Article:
Study about Informed Consent for Surgical Care in East Africa

Study about Informed Consent for Surgical Care in East Africa
Richard Wismayer
New Horizons in Medicine and Medical Research, 6 April 2022; 3 pp 210-215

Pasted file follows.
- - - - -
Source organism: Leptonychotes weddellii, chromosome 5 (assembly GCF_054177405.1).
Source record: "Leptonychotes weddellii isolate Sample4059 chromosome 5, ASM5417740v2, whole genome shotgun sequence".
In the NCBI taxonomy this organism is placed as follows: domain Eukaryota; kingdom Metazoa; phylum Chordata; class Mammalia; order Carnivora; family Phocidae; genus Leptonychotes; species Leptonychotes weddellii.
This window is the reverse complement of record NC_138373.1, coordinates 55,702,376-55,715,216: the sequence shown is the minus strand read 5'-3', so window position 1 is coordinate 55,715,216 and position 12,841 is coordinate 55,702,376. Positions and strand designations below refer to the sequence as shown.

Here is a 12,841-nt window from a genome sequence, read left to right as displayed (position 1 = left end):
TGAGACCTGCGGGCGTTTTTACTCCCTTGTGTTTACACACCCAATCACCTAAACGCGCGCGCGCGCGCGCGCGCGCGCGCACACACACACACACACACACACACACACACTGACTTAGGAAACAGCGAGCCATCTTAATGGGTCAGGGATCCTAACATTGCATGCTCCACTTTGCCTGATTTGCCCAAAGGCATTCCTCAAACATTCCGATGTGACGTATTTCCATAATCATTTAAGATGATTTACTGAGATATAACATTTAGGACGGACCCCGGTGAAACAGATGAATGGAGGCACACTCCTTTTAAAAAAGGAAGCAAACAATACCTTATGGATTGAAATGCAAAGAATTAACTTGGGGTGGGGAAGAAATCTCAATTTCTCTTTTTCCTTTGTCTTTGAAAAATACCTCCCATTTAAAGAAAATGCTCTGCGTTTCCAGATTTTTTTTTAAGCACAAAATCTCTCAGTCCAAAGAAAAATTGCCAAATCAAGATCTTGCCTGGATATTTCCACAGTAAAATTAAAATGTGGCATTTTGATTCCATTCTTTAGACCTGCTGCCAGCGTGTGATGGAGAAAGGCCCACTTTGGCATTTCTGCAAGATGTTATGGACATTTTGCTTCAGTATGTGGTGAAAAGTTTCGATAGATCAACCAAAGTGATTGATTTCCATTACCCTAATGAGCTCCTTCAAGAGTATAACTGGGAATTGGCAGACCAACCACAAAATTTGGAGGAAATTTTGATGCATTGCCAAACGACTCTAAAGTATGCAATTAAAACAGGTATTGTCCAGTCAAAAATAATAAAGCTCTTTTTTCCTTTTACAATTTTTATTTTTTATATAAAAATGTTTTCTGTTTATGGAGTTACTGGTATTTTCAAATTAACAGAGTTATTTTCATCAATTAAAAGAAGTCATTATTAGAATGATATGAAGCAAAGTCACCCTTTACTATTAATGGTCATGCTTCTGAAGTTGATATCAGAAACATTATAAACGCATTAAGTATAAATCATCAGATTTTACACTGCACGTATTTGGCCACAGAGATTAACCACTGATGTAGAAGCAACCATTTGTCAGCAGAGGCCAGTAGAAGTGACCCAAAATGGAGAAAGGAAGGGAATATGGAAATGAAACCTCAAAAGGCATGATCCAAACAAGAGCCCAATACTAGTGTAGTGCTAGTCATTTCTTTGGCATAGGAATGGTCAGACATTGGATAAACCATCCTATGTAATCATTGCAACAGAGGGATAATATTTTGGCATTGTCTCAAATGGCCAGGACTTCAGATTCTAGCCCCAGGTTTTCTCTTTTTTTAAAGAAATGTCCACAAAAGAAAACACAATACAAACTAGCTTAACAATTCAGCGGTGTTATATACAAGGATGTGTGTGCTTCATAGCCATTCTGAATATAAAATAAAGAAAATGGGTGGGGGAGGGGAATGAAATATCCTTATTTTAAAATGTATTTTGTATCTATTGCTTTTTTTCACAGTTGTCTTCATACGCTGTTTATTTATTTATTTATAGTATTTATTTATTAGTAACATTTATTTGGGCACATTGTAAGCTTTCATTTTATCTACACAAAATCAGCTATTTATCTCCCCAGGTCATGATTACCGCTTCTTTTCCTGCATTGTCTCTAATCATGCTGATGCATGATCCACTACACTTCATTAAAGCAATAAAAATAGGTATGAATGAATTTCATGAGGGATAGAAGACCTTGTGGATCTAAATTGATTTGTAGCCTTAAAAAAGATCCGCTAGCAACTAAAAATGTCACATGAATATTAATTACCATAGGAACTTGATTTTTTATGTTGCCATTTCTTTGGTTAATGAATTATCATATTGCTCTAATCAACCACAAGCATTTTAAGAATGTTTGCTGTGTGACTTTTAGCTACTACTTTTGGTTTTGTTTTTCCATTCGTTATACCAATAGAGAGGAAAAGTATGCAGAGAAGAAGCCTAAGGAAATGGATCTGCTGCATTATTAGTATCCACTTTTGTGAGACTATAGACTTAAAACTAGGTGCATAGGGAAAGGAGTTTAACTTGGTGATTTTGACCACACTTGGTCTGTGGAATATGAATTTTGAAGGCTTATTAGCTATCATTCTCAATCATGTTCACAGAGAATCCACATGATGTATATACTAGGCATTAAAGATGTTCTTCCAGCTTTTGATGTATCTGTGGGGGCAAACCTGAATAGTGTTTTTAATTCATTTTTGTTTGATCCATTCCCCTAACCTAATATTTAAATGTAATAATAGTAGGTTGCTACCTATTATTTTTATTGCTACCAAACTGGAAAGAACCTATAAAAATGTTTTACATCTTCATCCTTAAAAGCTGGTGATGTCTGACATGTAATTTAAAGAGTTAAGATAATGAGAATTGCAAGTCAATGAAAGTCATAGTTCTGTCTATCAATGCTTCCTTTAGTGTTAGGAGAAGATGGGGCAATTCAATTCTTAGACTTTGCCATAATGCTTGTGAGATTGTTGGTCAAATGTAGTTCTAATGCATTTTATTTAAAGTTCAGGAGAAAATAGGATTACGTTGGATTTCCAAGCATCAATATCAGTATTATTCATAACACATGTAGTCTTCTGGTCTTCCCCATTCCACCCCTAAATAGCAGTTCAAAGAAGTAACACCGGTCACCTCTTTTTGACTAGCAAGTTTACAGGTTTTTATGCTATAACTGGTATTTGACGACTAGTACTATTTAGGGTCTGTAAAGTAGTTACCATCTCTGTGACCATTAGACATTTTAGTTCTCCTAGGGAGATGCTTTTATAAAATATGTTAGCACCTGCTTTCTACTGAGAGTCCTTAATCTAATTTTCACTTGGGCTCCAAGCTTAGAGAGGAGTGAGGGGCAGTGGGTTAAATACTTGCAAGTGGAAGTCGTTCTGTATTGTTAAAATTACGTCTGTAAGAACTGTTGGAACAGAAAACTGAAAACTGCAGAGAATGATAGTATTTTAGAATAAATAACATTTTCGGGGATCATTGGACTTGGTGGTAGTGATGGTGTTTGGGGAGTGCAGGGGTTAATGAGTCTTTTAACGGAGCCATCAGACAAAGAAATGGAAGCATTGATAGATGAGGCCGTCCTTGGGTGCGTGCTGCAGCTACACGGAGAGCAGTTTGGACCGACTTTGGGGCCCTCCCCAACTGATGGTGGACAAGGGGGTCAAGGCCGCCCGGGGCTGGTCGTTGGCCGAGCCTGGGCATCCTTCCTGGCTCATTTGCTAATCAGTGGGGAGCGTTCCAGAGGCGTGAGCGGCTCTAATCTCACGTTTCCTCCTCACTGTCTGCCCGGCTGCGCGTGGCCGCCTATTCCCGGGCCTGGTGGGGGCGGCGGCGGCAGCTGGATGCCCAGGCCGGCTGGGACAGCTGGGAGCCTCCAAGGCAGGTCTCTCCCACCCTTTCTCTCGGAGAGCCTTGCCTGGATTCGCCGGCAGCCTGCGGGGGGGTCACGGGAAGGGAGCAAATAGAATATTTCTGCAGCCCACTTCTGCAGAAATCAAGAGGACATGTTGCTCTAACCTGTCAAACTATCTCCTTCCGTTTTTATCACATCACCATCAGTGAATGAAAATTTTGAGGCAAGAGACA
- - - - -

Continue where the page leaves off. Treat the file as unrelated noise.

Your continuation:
In the developed world, informed surgical consent is one of the pillars of ethical conduct in surgical practise. Only a few researchers in low-income developing countries have investigated the practise of pre-operative surgical consent. During the informed consent process, the patient has the right to make an autonomous and independent decision about his or her surgical treatment after the surgeon caring for the patient has provided the necessary information. The World Medical Association (WMA) Declaration of Lisbon encourages patient autonomy and independent decision-making. Informed consent in surgical practise may be influenced by factors such as family and cultural background, education, religion, and socioeconomic status. Few studies have reviewed consent practises among surgeons in East Africa to document best surgical practises and identify areas for improvement in the East African setting. The purpose of this review was to report on the authors’ personal experiences with surgical consent among Ugandan surgeons, as well as to discuss the specific challenges faced in East Africa. In Uganda, informed consent administration and documentation remain deficient. In medical schools, better medical ethics education and communication skills training are required. For fully trained surgeons, refresher courses in medical ethics and communication skills may also be required.

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